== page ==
Print Friendly, PDF & Email

By: Mark Glennon*


If you know what “affirmation journalism” is, you’ll know why today’s article in the Sun-Times about Chicago public salaries is especially praiseworthy.


It’s well known in the press that most readers want stories conforming to their existing views of the world. If they want to learn something new, it’s only because they want some ammo on their side for their next chat around the water cooler or at a cocktail party.


Since most media are struggling today to find a revenue model that works, that means the pressure is on to tell readers what they want to hear. FOX and MSNBC figured that out long ago, and they are the worst offenders, not just spinning the news but distorting it for the close-minded.


The Sun-Times sells primarily to blue collar Chicago — the “bungalow belt” as we call it — and the Sun-Times is in very tough financial shape. This being heavily Democratic Chicago, one rule of affirmation journalism should be clear: Don’t question whether those readers are overpaid.


But that’s just what the Sun-Times did today. Between the salaries they reported and the pensions we’ve been writing about, you’ll see that many Chicago workers are far, far from the middle class their unions claim to be protecting. The article even grabbed the third rail — police and firefighter pay. If it had a comment section, it would be smoking today with union-organized furor.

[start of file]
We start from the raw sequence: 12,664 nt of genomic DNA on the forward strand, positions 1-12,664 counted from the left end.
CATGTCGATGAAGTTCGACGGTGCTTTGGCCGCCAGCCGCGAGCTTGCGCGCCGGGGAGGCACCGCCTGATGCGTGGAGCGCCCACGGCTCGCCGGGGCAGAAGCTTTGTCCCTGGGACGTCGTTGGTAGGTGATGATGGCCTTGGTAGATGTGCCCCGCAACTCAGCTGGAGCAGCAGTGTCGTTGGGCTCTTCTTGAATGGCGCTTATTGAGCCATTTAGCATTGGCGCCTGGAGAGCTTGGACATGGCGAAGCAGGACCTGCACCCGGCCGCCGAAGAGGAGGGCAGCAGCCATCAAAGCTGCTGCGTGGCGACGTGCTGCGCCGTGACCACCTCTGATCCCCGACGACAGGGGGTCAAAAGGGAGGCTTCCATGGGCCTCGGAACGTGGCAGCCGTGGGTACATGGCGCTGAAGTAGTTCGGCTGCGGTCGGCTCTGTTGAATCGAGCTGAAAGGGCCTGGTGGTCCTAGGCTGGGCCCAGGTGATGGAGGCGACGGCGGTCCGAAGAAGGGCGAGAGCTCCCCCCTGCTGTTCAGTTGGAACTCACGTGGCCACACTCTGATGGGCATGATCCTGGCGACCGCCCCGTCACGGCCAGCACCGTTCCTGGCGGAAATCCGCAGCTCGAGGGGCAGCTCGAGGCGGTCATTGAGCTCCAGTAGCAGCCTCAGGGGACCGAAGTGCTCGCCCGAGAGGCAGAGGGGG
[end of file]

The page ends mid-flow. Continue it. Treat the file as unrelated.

It’s a great article for other reasons as well. It’s well researched and the reporters had to fight with City Hall to get some of their numbers.


*Mark Glennon is founder of WirePoints. Opinions expressed are his own.


Sort by:   newest | oldest | most voted

You gotta love this statement in the article that reads like an act in an absurd play: “Further, the city salaries are reflective of the higher cost of living in Chicago.”

So they make a lot because it costs a lot to live here. Which means they have to make even more. Which means the cost of living here goes up. And on and on…

One thing I did learn from the article is that Chicago doesn’t include OT in pension calculation. I thought it was. But it makes me wonder if IMRF or other pension systems include OT.